CLOSED bank accounts can be looked into since these are no longer covered by the Bank Secrecy Law, said Senator Francis Escudero.

"A closed account is no longer covered by the bank secrecy law or by the provisions of the general banking act given the absence of funds in the custody of the bank," Escudero said after the Luzon Development Bank (LDB) refused to answer questions regarding the closed accounts of Commission on Elections (Comelec) Chairman Andres Bautista.

The Senate committee on banks, financial institutions, and currencies, chaired by Escudero, conducted a probe Wednesday on the alleged ill-gotten wealth of Bautista, which his estranged wife, Patricia, exposed early this month.

According to reports, Bautista has 35 separate accounts with LDB, a small thrift bank, 30 of which are with their branch in Fort Bonifacio, Taguig City and the remaining five accounts with the bank's Makati City branch. The funds in all these accounts allegedly amount to P329 million.

LDB declined to reveal to the Senate panel details surrounding any of the account, invoking Republic Act (RA) 1405 or the Bank Secrecy Law, which prohibits disclosure of and inquiry into bank deposits with any banking institution. The bank also mentioned Section 55 of RA8791 or the General Banking Law, which states that officials and employees of any bank are not allowed to disclose any information with respect to bank deposits without an order from a court of competent jurisdiction.

However, Escudero challenged LDB saying closed accounts did not fall under the definition of "bank deposits" as these no longer contain funds under the bank's custody.

"The law is Secrecy of Bank Deposits and deposits are defined as a fund given to you [bank] and held in trust by you in behalf of the depositor. A closed account does not contain any funds anymore. And the law does not say 'Secrecy of Bank Depositors Act.' It speaks of secrecy of bank deposits so it attaches to a particular deposit, not depositor," Escudero argued.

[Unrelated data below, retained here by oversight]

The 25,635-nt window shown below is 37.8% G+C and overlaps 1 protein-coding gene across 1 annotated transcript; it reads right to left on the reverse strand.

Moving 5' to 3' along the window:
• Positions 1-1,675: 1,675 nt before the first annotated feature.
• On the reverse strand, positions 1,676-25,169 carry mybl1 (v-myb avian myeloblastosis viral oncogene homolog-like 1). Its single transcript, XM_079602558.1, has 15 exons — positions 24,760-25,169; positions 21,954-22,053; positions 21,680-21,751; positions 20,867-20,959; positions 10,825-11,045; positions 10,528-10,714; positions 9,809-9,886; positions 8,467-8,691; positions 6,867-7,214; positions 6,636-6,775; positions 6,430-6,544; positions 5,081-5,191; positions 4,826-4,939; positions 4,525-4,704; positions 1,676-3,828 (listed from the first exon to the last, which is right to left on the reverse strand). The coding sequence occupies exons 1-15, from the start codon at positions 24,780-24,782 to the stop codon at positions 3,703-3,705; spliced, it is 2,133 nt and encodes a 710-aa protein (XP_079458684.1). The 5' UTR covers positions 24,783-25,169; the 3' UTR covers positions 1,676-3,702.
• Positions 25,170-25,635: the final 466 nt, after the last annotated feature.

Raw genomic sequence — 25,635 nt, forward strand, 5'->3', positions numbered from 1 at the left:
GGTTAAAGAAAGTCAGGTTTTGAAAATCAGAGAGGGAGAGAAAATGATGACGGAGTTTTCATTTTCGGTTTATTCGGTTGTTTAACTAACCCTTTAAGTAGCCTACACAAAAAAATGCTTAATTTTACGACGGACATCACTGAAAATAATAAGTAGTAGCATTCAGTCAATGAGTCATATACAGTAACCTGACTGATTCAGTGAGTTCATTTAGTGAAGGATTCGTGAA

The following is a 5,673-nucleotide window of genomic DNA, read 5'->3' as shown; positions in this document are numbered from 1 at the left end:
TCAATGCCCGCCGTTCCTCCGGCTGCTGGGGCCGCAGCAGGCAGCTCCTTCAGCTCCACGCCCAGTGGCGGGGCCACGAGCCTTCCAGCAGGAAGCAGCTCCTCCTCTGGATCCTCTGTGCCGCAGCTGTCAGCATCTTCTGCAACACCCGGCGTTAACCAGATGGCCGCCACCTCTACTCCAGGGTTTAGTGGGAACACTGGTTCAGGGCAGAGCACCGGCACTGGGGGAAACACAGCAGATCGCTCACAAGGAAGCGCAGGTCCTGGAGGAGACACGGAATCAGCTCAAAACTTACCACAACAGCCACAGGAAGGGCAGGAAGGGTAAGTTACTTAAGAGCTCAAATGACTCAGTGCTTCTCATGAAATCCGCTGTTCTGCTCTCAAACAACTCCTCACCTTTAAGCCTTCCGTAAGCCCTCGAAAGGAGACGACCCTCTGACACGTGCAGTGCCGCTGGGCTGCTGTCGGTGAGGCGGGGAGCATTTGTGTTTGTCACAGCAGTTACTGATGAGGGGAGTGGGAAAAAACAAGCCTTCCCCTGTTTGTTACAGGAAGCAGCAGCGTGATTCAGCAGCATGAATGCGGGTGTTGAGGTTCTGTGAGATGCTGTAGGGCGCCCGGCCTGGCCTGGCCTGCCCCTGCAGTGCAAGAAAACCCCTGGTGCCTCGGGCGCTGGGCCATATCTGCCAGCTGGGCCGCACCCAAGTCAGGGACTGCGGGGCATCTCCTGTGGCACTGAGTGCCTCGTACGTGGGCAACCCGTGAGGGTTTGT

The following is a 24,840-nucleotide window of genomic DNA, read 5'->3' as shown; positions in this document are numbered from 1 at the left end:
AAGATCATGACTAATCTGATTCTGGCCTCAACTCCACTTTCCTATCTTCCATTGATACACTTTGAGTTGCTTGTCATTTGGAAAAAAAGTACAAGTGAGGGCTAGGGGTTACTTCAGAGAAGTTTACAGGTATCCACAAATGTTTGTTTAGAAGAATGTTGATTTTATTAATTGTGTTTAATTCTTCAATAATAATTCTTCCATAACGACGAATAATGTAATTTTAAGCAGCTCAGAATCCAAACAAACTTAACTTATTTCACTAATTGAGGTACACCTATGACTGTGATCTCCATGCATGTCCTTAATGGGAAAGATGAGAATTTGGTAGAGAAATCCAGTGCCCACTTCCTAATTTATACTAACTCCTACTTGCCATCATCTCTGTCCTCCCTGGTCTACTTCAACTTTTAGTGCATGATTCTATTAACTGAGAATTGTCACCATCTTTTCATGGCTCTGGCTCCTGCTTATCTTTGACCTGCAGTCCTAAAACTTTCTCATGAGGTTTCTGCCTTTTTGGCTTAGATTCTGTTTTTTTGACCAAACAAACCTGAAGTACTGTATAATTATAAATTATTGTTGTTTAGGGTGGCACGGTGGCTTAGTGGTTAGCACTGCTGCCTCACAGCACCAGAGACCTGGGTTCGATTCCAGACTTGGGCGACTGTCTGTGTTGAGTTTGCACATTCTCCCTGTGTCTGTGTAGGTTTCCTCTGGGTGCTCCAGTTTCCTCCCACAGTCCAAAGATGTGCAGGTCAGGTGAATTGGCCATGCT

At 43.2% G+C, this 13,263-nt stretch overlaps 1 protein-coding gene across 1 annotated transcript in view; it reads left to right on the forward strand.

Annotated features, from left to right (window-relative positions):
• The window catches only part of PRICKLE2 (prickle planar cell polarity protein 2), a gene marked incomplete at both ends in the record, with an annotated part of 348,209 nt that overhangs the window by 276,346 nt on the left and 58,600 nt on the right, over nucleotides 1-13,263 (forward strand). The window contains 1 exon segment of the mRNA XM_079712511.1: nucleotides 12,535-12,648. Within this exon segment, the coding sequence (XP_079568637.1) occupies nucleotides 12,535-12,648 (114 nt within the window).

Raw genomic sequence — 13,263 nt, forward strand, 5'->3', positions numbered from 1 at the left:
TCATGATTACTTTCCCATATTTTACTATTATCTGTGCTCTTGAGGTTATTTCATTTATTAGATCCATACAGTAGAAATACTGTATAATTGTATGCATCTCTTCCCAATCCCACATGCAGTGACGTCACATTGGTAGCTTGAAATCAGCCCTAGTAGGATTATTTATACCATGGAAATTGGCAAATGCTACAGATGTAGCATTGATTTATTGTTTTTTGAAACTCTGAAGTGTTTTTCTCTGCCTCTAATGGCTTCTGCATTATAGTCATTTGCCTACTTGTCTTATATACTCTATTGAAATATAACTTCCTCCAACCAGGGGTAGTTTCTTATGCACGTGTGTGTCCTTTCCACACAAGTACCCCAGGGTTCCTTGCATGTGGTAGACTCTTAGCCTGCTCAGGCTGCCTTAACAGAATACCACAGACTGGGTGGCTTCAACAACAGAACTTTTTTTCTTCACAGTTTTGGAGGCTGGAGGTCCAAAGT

The new Philippine Deposit Insurance Corporation (PDIC) Charter defined the term deposit as "unpaid balance of money or its equivalent received by a bank in the usual course of business."

According to the senator, the Bank Secrecy Law poses a big hindrance in the probe, as he urges the Comelec chairman to issue a waiver on his bank accounts to give way to the ongoing investigations.

"Hinihiling ko siguro at nakikiusap ako kay Chairman Bautista na magbigay siya ng waiver para magkaroon ng malayang imbestigasyon at nang makapagbigay ng mga angkop na kasagutan at nang hindi nagmumukhang ayaw sumagot o may tinatago yung bangko," Escudero said.

Escudero also said Bautista was welcome to attend the Senate inquiry given the fact that his name was mentioned in the hearing.

However, Escudero he would be “satisfied with the submission of a waiver” so that all issues involved in the case will be ventilated without any worries of violating the Bank Secrecy Law or holding the officials of LDB accountable.

Escudero has also long been pushing for the easing of the Bank Secrecy Law, saying the Philippines is only one of two countries in the world, along with Lebanon, with this kind of banking law.

For her part, Senator Grace Poe castigated officials of LDB for not raising a "red flag" considering that the deposit of Bautista is a "politically exposed person" being the Comelec chief, LDB should have given the Anti Money Laundering Council (AMLC) a red signal that a red flag has been committed by a public servant like Bautista.

At the same time, Poe said she cannot see the point why senators cannot mention the name of Bautista in the ongoing hearing of the Senate committee on banks, financial institution and currencies.

"Why should we not mention the name of Comelec Chair Bautista and his possible violations? I suggest that he face the Senate hearing so he can explain his side on this issue personally," Poe said.

Earlier, Senate Minority Leader Franklin Drilon said the ongoing probe might compromise the position of the senators who will act as senator-judge if the impeachment complaint against Bautista reaches the Senate.

During the hearing, Drilon also reminded the National Bureau of Investigation (NBI) to follow the rules insisting that it has no authority to examine the bank account of Bautista without the approval of the court.

"The NBI cannot use the authority to harass any individual because only the court can order such. The NBI has no authority to examine the bank account of anyone without securing a court order. They should not follow the Department of Justice Secretary's order who is very partisan because we have an existing bank secrecy law," Drilon told reporters.

David Sarmiento Jr., from the LDB, said they are bound to follow the General Banking Act and do not violate the tradition of the banking system.

Lawyer Minerva Retanal from the NBI's Anti-Fraud Division Executive Officer said they examined Bautista's bank accounts based on documents provided to their office.

Escudero meanwhile expressed disagreement with Drilon's view, saying as long as they don’t cross the line or coerce the bank, they are doing their work based on what they are expected to do. (SunStar Philippines)